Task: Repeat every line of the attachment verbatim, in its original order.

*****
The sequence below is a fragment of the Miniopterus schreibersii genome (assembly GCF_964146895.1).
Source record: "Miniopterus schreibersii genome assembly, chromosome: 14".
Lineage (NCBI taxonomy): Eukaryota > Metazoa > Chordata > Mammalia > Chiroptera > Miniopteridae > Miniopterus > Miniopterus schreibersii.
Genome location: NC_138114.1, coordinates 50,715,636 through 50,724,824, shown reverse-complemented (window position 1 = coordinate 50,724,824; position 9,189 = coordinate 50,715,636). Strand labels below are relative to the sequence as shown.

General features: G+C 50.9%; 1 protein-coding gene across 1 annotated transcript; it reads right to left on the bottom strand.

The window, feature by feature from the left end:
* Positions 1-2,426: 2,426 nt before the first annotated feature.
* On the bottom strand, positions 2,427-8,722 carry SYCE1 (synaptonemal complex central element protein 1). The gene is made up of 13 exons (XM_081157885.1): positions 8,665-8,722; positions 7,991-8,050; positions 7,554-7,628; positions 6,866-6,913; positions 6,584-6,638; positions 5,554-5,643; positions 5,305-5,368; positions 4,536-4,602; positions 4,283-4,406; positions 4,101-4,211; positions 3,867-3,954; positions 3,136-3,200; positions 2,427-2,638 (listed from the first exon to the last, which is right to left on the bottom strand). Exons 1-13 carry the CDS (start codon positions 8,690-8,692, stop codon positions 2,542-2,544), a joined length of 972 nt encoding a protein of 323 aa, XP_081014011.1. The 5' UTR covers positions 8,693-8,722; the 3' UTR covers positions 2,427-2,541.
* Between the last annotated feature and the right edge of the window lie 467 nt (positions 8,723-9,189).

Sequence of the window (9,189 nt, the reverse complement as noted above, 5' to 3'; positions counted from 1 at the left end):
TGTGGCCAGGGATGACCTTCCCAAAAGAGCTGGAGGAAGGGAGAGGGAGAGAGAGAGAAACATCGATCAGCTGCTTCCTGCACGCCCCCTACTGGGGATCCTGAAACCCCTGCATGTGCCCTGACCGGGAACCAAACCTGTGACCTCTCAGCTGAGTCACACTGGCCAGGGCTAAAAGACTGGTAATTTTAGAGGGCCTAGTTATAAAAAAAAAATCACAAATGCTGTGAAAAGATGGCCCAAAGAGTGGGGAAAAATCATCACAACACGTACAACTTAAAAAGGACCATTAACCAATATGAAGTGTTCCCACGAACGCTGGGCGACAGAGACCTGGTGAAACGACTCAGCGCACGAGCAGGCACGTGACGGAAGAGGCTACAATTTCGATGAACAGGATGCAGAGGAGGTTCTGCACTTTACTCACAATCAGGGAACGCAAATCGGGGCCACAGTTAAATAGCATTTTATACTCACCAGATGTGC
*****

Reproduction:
The sequence below is a fragment of the Miniopterus schreibersii genome (assembly GCF_964146895.1).
Source record: "Miniopterus schreibersii genome assembly, chromosome: 14".
Lineage (NCBI taxonomy): Eukaryota > Metazoa > Chordata > Mammalia > Chiroptera > Miniopteridae > Miniopterus > Miniopterus schreibersii.
Genome location: NC_138114.1, coordinates 50,715,636 through 50,724,824, shown reverse-complemented (window position 1 = coordinate 50,724,824; position 9,189 = coordinate 50,715,636). Strand labels below are relative to the sequence as shown.

General features: G+C 50.9%; 1 protein-coding gene across 1 annotated transcript; it reads right to left on the bottom strand.

The window, feature by feature from the left end:
* Positions 1-2,426: 2,426 nt before the first annotated feature.
* On the bottom strand, positions 2,427-8,722 carry SYCE1 (synaptonemal complex central element protein 1). The gene is made up of 13 exons (XM_081157885.1): positions 8,665-8,722; positions 7,991-8,050; positions 7,554-7,628; positions 6,866-6,913; positions 6,584-6,638; positions 5,554-5,643; positions 5,305-5,368; positions 4,536-4,602; positions 4,283-4,406; positions 4,101-4,211; positions 3,867-3,954; positions 3,136-3,200; positions 2,427-2,638 (listed from the first exon to the last, which is right to left on the bottom strand). Exons 1-13 carry the CDS (start codon positions 8,690-8,692, stop codon positions 2,542-2,544), a joined length of 972 nt encoding a protein of 323 aa, XP_081014011.1. The 5' UTR covers positions 8,693-8,722; the 3' UTR covers positions 2,427-2,541.
* Between the last annotated feature and the right edge of the window lie 467 nt (positions 8,723-9,189).

Sequence of the window (9,189 nt, the reverse complement as noted above, 5' to 3'; positions counted from 1 at the left end):
TGTGGCCAGGGATGACCTTCCCAAAAGAGCTGGAGGAAGGGAGAGGGAGAGAGAGAGAAACATCGATCAGCTGCTTCCTGCACGCCCCCTACTGGGGATCCTGAAACCCCTGCATGTGCCCTGACCGGGAACCAAACCTGTGACCTCTCAGCTGAGTCACACTGGCCAGGGCTAAAAGACTGGTAATTTTAGAGGGCCTAGTTATAAAAAAAAAATCACAAATGCTGTGAAAAGATGGCCCAAAGAGTGGGGAAAAATCATCACAACACGTACAACTTAAAAAGGACCATTAACCAATATGAAGTGTTCCCACGAACGCTGGGCGACAGAGACCTGGTGAAACGACTCAGCGCACGAGCAGGCACGTGACGGAAGAGGCTACAATTTCGATGAACAGGATGCAGAGGAGGTTCTGCACTTTACTCACAATCAGGGAACGCAAATCGGGGCCACAGTTAAATAGCATTTTATACTCACCAGATGTGC